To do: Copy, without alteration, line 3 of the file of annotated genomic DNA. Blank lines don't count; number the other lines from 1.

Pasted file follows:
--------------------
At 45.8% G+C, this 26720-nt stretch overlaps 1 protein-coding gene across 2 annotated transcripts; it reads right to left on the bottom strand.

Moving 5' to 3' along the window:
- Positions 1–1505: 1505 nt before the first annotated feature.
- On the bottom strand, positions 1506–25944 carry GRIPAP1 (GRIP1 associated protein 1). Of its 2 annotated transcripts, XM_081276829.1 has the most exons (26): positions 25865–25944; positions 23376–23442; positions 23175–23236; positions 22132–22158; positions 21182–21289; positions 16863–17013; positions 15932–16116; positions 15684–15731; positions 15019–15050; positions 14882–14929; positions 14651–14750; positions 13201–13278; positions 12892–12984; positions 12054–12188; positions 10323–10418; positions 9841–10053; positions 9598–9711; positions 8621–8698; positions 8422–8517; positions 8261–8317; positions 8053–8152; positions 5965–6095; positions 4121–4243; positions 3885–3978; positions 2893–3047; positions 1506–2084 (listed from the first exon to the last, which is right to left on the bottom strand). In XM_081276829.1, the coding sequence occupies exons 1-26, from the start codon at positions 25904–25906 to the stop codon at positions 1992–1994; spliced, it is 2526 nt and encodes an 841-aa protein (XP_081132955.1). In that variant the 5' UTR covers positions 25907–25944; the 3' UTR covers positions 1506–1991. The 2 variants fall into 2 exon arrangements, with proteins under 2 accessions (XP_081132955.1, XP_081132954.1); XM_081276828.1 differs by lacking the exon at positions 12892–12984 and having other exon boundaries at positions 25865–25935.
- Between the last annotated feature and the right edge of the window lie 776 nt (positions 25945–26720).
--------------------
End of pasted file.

- Positions 1–1505: 1505 nt before the first annotated feature.